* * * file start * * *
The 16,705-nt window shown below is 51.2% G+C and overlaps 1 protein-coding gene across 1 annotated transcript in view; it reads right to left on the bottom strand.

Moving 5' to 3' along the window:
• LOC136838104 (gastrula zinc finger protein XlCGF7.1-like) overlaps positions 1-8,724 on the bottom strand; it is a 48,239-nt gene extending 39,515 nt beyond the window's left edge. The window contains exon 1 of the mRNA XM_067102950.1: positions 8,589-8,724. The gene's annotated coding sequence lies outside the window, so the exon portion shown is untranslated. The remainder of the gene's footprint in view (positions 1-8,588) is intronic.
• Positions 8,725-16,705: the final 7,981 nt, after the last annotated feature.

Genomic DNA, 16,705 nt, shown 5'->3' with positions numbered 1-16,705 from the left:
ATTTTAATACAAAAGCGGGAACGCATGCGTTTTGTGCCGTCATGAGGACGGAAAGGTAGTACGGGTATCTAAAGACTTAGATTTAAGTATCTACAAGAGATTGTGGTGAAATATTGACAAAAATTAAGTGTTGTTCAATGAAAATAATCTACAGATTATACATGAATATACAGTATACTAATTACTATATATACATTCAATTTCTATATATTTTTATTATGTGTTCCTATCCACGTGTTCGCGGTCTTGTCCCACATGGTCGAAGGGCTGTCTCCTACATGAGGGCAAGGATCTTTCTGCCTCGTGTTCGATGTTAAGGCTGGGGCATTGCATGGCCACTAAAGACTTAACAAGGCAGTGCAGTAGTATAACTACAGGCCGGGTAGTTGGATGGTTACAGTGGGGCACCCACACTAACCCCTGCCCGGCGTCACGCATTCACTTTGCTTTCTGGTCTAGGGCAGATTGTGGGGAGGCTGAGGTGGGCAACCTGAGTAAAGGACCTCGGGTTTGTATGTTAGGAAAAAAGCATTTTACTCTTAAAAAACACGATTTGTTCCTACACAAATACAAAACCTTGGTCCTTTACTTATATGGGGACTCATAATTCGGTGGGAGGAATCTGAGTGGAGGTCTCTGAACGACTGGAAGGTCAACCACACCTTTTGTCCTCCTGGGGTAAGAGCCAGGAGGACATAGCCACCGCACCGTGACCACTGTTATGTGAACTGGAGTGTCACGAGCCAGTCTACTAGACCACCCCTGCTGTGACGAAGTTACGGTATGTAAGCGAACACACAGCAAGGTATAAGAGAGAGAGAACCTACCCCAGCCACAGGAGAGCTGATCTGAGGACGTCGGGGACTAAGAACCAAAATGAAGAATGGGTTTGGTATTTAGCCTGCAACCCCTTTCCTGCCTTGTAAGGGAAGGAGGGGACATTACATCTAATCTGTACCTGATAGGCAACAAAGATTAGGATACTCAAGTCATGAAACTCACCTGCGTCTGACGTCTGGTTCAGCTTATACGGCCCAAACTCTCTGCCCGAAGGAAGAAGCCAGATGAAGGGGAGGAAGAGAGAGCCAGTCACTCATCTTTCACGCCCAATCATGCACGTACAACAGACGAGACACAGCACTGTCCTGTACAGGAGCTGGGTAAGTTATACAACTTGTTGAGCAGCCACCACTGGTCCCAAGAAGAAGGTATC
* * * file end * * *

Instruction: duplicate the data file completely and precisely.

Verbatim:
The 16,705-nt window shown below is 51.2% G+C and overlaps 1 protein-coding gene across 1 annotated transcript in view; it reads right to left on the bottom strand.

Moving 5' to 3' along the window:
• LOC136838104 (gastrula zinc finger protein XlCGF7.1-like) overlaps positions 1-8,724 on the bottom strand; it is a 48,239-nt gene extending 39,515 nt beyond the window's left edge. The window contains exon 1 of the mRNA XM_067102950.1: positions 8,589-8,724. The gene's annotated coding sequence lies outside the window, so the exon portion shown is untranslated. The remainder of the gene's footprint in view (positions 1-8,588) is intronic.
• Positions 8,725-16,705: the final 7,981 nt, after the last annotated feature.

Genomic DNA, 16,705 nt, shown 5'->3' with positions numbered 1-16,705 from the left:
ATTTTAATACAAAAGCGGGAACGCATGCGTTTTGTGCCGTCATGAGGACGGAAAGGTAGTACGGGTATCTAAAGACTTAGATTTAAGTATCTACAAGAGATTGTGGTGAAATATTGACAAAAATTAAGTGTTGTTCAATGAAAATAATCTACAGATTATACATGAATATACAGTATACTAATTACTATATATACATTCAATTTCTATATATTTTTATTATGTGTTCCTATCCACGTGTTCGCGGTCTTGTCCCACATGGTCGAAGGGCTGTCTCCTACATGAGGGCAAGGATCTTTCTGCCTCGTGTTCGATGTTAAGGCTGGGGCATTGCATGGCCACTAAAGACTTAACAAGGCAGTGCAGTAGTATAACTACAGGCCGGGTAGTTGGATGGTTACAGTGGGGCACCCACACTAACCCCTGCCCGGCGTCACGCATTCACTTTGCTTTCTGGTCTAGGGCAGATTGTGGGGAGGCTGAGGTGGGCAACCTGAGTAAAGGACCTCGGGTTTGTATGTTAGGAAAAAAGCATTTTACTCTTAAAAAACACGATTTGTTCCTACACAAATACAAAACCTTGGTCCTTTACTTATATGGGGACTCATAATTCGGTGGGAGGAATCTGAGTGGAGGTCTCTGAACGACTGGAAGGTCAACCACACCTTTTGTCCTCCTGGGGTAAGAGCCAGGAGGACATAGCCACCGCACCGTGACCACTGTTATGTGAACTGGAGTGTCACGAGCCAGTCTACTAGACCACCCCTGCTGTGACGAAGTTACGGTATGTAAGCGAACACACAGCAAGGTATAAGAGAGAGAGAACCTACCCCAGCCACAGGAGAGCTGATCTGAGGACGTCGGGGACTAAGAACCAAAATGAAGAATGGGTTTGGTATTTAGCCTGCAACCCCTTTCCTGCCTTGTAAGGGAAGGAGGGGACATTACATCTAATCTGTACCTGATAGGCAACAAAGATTAGGATACTCAAGTCATGAAACTCACCTGCGTCTGACGTCTGGTTCAGCTTATACGGCCCAAACTCTCTGCCCGAAGGAAGAAGCCAGATGAAGGGGAGGAAGAGAGAGCCAGTCACTCATCTTTCACGCCCAATCATGCACGTACAACAGACGAGACACAGCACTGTCCTGTACAGGAGCTGGGTAAGTTATACAACTTGTTGAGCAGCCACCACTGGTCCCAAGAAGAAGGTATC